Contentment in Our Place

One source of stress in our lives may come from not accepting our God-given role in life. Our culture teaches everyone must be “top dog” or you are nothing. This mentality feeds the “dog eat dog” mentality to get to the top. Sadly this temperament not only resides in the world around us, but in the religious realm as well. This causes envy, jealousy and strife among the brethren as some desire to make “higher” positions the measure of their self-worth and value. It also causes inner turmoil when what they so long for seems to always be eclipsed by another.

One of the greatest keys to inner joy, peace and contentment is when we come to recognize our place while celebrating what may be the higher place given to another.

John the Baptist found himself in this precarious position in the gospel of John chapter three. John had been top gun for sometime. He was extremely popular among the common people. His disciples were staunch supporters and protectors of his position. So much so that they came to John telling him that he was being out classed by this Jesus whom he had baptized.

John’s reply is much quoted but less applied than what we many realize. John first commended Jesus and then said, “He must increase and I must decrease.”

John understood his place and was both content with it, all the while rejoicing in Jesus’ success. What incredible insight, wisdom, and humility from the one that Jesus would later say, there had been none greater among men than John the Baptist. Even so, when John relinquished his stardom to another, he not only rejoiced in the success of Jesus, he kept doing what he did until he could do so no longer.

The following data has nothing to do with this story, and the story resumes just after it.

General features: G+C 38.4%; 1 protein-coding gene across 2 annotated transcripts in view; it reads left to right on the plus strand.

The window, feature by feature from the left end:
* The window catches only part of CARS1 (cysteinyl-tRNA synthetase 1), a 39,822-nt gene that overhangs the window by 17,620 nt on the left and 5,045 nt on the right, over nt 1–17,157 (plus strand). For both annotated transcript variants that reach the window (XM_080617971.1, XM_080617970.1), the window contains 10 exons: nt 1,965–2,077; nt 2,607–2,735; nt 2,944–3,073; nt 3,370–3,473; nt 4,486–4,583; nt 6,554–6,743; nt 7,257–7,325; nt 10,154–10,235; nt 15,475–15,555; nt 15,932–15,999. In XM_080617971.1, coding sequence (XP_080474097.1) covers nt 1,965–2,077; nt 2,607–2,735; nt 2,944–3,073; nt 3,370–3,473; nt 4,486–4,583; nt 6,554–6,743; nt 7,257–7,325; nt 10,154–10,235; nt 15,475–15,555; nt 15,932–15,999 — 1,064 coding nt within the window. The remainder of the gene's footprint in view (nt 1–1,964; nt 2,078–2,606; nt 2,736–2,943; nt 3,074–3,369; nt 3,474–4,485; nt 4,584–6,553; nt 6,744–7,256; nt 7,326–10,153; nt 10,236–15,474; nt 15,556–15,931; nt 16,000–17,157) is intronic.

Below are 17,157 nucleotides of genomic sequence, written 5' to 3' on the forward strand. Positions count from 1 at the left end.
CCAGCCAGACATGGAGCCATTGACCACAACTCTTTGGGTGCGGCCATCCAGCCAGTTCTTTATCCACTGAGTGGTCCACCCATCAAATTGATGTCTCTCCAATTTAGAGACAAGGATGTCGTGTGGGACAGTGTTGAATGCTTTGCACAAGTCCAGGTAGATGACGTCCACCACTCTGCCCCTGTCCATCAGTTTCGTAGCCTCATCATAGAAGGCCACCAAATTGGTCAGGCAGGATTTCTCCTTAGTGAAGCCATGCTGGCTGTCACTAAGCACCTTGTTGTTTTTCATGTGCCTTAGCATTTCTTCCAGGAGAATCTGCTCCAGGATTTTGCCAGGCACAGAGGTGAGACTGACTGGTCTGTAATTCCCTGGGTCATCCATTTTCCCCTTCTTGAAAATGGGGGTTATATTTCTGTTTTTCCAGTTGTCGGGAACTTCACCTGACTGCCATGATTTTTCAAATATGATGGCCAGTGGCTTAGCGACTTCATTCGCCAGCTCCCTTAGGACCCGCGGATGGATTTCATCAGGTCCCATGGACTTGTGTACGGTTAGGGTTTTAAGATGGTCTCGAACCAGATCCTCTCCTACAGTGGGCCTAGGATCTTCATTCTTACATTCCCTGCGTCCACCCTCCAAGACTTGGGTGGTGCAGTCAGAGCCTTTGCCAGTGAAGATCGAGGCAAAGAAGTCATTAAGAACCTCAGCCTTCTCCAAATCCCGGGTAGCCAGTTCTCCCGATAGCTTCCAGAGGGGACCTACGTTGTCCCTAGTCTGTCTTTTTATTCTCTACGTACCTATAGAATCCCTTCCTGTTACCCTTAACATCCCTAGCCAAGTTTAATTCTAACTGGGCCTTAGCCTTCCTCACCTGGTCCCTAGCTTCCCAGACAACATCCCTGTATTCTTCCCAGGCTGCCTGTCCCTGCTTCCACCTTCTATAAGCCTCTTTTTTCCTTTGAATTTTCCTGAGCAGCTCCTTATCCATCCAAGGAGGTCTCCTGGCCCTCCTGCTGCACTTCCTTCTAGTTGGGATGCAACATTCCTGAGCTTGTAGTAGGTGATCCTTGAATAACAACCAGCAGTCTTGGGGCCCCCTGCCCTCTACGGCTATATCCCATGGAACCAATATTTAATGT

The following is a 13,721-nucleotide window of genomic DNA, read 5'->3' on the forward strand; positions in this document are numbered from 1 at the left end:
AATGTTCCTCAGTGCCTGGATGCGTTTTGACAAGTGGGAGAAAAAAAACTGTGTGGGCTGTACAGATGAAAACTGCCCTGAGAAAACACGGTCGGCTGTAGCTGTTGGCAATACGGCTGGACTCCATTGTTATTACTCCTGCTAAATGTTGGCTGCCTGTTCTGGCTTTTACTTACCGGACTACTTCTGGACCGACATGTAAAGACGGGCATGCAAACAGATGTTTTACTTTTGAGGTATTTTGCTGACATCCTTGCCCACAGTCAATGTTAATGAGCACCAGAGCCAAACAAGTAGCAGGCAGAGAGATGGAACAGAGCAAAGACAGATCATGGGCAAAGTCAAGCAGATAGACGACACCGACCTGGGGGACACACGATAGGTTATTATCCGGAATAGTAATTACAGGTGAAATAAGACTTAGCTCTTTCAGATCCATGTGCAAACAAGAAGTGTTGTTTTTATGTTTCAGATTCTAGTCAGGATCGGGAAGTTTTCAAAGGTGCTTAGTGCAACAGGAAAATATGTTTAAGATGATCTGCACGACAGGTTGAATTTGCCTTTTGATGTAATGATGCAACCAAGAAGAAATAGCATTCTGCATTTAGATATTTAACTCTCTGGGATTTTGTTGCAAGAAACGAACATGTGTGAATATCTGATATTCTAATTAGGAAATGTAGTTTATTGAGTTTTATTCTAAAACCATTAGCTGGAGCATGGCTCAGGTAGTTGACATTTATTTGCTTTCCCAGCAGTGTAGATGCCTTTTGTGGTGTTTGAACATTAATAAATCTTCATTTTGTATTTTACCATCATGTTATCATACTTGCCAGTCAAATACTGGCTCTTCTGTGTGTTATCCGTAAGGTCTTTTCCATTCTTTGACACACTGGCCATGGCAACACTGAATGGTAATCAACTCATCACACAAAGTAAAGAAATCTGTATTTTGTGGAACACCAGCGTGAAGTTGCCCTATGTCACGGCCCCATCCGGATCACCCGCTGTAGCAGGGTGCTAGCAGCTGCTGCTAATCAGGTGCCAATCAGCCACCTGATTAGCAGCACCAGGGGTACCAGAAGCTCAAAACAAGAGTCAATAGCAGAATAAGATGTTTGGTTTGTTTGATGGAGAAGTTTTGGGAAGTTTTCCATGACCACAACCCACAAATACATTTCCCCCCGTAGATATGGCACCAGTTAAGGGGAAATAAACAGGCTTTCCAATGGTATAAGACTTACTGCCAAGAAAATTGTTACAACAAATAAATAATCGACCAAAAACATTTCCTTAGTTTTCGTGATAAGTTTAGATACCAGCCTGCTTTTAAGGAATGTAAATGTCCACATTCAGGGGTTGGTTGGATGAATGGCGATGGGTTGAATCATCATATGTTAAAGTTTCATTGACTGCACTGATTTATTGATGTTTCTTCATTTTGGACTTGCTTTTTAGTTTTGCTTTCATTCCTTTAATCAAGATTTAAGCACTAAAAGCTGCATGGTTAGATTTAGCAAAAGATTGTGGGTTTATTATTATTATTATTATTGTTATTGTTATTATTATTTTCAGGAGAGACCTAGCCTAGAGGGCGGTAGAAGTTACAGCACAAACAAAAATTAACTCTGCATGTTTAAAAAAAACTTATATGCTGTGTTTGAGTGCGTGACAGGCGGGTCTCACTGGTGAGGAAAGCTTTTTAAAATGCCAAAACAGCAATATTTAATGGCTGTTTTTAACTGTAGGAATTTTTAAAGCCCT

He knew he was no less just because there was One greater on the scene. His decrease was not one of worth, but rather position for the time.

Do we practice this principle? Do we really give honor to the anointing God has given another that is truly greater than our own? Does jealousy cause us to want to either pull them down to our so-called level or cause us to strive to out class them with feeble efforts that will fall short and look foolish in trying?

Yes, strive to be all God has called you to be, but never strive or compete to be someone you are not. God’s grace is sufficient for your purpose. Your anointing is sufficient for that which God has called you too. Rejoice in both it and what God has given another.

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